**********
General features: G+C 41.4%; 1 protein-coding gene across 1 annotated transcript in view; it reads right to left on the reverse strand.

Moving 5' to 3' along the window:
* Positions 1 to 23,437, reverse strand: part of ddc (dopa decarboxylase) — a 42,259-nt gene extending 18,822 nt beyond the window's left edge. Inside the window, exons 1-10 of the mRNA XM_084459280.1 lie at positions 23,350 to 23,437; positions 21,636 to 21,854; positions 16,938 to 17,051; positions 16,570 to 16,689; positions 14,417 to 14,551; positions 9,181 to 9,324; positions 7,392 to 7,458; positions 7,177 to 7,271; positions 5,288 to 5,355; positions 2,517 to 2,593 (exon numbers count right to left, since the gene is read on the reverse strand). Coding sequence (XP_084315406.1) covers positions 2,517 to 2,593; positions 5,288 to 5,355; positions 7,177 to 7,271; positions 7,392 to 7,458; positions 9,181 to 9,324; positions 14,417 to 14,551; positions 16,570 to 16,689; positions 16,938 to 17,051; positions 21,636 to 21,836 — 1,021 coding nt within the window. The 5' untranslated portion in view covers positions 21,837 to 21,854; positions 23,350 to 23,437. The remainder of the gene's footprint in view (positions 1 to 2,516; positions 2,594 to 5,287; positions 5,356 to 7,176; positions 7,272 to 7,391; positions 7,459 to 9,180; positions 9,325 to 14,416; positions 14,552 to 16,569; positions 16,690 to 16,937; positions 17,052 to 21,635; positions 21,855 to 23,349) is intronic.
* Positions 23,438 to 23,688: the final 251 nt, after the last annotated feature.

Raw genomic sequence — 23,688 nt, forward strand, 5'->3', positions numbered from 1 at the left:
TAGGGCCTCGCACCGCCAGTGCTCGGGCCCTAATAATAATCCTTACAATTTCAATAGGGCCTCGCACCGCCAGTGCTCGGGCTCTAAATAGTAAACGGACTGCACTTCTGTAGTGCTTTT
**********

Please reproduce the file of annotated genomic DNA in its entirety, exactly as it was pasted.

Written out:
General features: G+C 41.4%; 1 protein-coding gene across 1 annotated transcript in view; it reads right to left on the reverse strand.

Moving 5' to 3' along the window:
* Positions 1 to 23,437, reverse strand: part of ddc (dopa decarboxylase) — a 42,259-nt gene extending 18,822 nt beyond the window's left edge. Inside the window, exons 1-10 of the mRNA XM_084459280.1 lie at positions 23,350 to 23,437; positions 21,636 to 21,854; positions 16,938 to 17,051; positions 16,570 to 16,689; positions 14,417 to 14,551; positions 9,181 to 9,324; positions 7,392 to 7,458; positions 7,177 to 7,271; positions 5,288 to 5,355; positions 2,517 to 2,593 (exon numbers count right to left, since the gene is read on the reverse strand). Coding sequence (XP_084315406.1) covers positions 2,517 to 2,593; positions 5,288 to 5,355; positions 7,177 to 7,271; positions 7,392 to 7,458; positions 9,181 to 9,324; positions 14,417 to 14,551; positions 16,570 to 16,689; positions 16,938 to 17,051; positions 21,636 to 21,836 — 1,021 coding nt within the window. The 5' untranslated portion in view covers positions 21,837 to 21,854; positions 23,350 to 23,437. The remainder of the gene's footprint in view (positions 1 to 2,516; positions 2,594 to 5,287; positions 5,356 to 7,176; positions 7,272 to 7,391; positions 7,459 to 9,180; positions 9,325 to 14,416; positions 14,552 to 16,569; positions 16,690 to 16,937; positions 17,052 to 21,635; positions 21,855 to 23,349) is intronic.
* Positions 23,438 to 23,688: the final 251 nt, after the last annotated feature.

Raw genomic sequence — 23,688 nt, forward strand, 5'->3', positions numbered from 1 at the left:
TAGGGCCTCGCACCGCCAGTGCTCGGGCCCTAATAATAATCCTTACAATTTCAATAGGGCCTCGCACCGCCAGTGCTCGGGCTCTAAATAGTAAACGGACTGCACTTCTGTAGTGCTTTT